That’s exactly what you’ll learn in the next few sections. Let’s get started!

Use Python to Check if a Key Exists: Python keys Method

Python dictionary come with a built-in method that allows us to generate a list-like object that contains all the keys in a dictionary. Conveniently, this is named the .keys() method.

Printing out dict.keys() looks like this:

print(ages.keys())
# Returns: dict_keys(['Matt', 'Katie', 'Nik', 'Jack', 'Alison', 'Kevin'])

We can see how that looks like a little bit like a list. We can now check if a key exists in that list-like object!

Let’s see how we can use the .keys() method to see if a key exists in a dictionary. Let’s use this method to see if a key exists:

# Check if a key exists in a Python dictionary by checking all keys
ages = {'Matt': 30, 'Katie': 29, 'Nik': 31, 'Jack': 43, 'Alison': 32, 'Kevin': 38}

some_key = 'James'
if some_key in ages.keys():
    print('Key exists')
else:
    print('Key doesn\'t exist')

# Returns Key doesn't exist

We can see here that we check whether or not a provided key, some_key, exists in the keys of our dictionary. In this case, the key didn’t exist and the program printed out Key doesn't exist.

In the next section, you’ll learn how to simplify this even further!

Use Python to Check if a Key Exists: Python in Operator

The method above works well, but we can simplify checking if a given key exists in a Python dictionary even further. We can actually omit the .keys() method entirely, and using the in operator will scan all keys in a dictionary.

Let’s see how this works in practise:

ages = {'Matt': 30, 'Katie': 29, 'Nik': 31, 'Jack': 43, 'Alison': 32, 'Kevin': 38}

some_key = 'Nik'
if some_key in ages:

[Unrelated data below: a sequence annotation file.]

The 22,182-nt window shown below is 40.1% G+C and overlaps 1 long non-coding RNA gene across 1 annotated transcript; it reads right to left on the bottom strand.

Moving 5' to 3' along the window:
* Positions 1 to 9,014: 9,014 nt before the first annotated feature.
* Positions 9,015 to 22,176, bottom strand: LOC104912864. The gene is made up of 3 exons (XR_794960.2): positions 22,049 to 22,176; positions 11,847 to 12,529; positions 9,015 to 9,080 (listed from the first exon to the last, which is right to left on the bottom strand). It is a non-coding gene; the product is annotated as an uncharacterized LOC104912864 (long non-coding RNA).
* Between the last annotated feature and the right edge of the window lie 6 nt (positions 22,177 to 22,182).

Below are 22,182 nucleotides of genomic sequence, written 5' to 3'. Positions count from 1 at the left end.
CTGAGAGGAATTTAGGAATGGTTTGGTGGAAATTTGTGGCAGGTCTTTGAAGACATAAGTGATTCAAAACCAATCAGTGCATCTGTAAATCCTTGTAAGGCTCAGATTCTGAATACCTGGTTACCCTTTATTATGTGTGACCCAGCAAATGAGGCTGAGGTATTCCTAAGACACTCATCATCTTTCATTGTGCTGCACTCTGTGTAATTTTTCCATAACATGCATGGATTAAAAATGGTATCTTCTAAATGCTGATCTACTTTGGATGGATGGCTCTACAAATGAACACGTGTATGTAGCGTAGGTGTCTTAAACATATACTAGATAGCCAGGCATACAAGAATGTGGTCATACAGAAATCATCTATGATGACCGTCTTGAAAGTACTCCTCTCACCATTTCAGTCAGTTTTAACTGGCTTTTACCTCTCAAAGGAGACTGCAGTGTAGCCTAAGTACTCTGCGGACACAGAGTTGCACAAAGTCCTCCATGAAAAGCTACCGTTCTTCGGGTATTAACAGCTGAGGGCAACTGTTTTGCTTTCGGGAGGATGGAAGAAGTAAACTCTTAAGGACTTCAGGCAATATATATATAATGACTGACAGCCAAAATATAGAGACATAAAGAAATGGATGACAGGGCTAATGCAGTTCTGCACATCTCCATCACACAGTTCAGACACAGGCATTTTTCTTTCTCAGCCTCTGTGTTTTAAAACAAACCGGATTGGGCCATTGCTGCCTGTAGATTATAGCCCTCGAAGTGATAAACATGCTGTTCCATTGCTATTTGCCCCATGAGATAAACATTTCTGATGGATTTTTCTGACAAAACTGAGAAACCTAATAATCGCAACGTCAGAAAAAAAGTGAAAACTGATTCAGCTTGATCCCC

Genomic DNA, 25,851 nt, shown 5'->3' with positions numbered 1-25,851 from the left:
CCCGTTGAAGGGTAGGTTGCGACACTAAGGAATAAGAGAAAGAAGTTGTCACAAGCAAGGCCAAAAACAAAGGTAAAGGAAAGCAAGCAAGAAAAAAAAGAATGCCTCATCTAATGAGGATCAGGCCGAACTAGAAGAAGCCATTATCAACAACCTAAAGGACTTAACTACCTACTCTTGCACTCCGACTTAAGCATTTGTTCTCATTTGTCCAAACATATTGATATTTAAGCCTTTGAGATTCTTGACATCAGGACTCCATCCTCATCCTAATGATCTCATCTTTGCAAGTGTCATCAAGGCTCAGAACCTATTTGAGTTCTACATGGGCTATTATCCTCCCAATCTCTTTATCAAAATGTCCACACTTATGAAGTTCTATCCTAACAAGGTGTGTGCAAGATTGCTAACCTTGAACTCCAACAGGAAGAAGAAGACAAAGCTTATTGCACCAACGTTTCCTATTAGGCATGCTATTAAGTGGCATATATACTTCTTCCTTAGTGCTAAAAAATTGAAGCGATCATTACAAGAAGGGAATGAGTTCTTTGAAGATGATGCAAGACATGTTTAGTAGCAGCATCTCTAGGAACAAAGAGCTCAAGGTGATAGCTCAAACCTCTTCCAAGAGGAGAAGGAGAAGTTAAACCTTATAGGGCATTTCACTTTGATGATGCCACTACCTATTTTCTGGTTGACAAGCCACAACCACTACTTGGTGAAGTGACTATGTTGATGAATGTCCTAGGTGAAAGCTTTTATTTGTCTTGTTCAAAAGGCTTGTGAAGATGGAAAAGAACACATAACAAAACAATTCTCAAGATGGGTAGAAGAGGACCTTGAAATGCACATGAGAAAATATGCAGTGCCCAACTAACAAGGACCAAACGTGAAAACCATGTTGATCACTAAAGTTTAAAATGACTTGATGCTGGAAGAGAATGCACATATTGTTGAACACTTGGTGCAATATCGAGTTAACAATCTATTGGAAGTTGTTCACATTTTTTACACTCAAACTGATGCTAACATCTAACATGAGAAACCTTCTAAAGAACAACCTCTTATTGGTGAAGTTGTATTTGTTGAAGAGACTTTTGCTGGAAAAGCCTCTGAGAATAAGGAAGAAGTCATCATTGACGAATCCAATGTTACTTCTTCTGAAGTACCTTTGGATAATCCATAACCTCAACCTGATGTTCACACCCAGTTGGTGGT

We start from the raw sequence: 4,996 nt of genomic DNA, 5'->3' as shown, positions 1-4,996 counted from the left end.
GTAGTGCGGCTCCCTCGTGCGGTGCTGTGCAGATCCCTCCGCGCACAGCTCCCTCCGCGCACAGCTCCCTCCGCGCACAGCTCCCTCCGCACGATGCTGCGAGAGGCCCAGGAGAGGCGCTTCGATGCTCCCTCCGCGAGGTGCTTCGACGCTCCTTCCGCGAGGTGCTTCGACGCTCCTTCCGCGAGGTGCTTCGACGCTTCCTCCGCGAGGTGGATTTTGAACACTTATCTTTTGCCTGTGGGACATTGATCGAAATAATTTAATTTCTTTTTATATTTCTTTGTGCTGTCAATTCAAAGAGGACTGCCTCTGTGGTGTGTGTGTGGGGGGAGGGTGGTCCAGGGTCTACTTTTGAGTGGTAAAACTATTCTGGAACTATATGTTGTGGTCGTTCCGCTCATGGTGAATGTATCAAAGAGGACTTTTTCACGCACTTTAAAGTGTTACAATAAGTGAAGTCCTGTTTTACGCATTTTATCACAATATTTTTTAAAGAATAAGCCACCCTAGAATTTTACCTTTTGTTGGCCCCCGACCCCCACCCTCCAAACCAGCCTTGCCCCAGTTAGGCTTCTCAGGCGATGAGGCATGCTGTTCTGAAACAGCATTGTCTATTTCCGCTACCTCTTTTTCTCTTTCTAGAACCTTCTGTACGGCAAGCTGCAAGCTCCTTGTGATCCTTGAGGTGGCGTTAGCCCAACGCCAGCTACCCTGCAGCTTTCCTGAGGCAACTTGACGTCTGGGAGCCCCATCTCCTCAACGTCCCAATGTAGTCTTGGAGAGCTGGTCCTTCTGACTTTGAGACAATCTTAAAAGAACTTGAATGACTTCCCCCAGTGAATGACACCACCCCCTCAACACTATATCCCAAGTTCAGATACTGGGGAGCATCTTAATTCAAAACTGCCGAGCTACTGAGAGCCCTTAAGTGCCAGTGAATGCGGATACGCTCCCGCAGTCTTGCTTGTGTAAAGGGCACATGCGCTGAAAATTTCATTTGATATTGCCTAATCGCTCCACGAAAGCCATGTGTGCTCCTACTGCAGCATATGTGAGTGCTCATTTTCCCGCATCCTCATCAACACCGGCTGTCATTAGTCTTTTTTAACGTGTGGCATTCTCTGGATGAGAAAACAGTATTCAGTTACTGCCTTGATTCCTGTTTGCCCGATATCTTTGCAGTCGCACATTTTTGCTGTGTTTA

print('Key exists')
else:
    print('Key doesn\'t exist')

# Returns: Key exists

We can see here that our method actually looks very similar to the above, but we’ve been able to strip out the .keys() method entirely! This actually helps the code read a bit more plain-language.

in the next section, you’ll learn how to actually retrieve a key’s value, even if a key doesn’t exist!

Check out some other Python tutorials on datagy, including our complete guide to styling Pandas and our comprehensive overview of Pivot Tables in Pandas!

Use the .get Method to Check if a Key Exists in a Python Dictionary

Working with dictionaries in Python generally involves getting a key’s value – not just checking if it exists. You learned earlier that simply indexing the dictionary will throw a KeyError if a key doesn’t exist. How can we do this safely, without breaking out program?

The answer to this, is to use the Python .get() method. The .get() method will simply return None if a key doesn’t exist. Let’s try this out:

ages = {'Matt': 30, 'Katie': 29, 'Nik': 31, 'Jack': 43, 'Alison': 32, 'Kevin': 38}

print(ages.get('Jack'))
print(ages.get('Jill'))

# Returns:
# 43
# None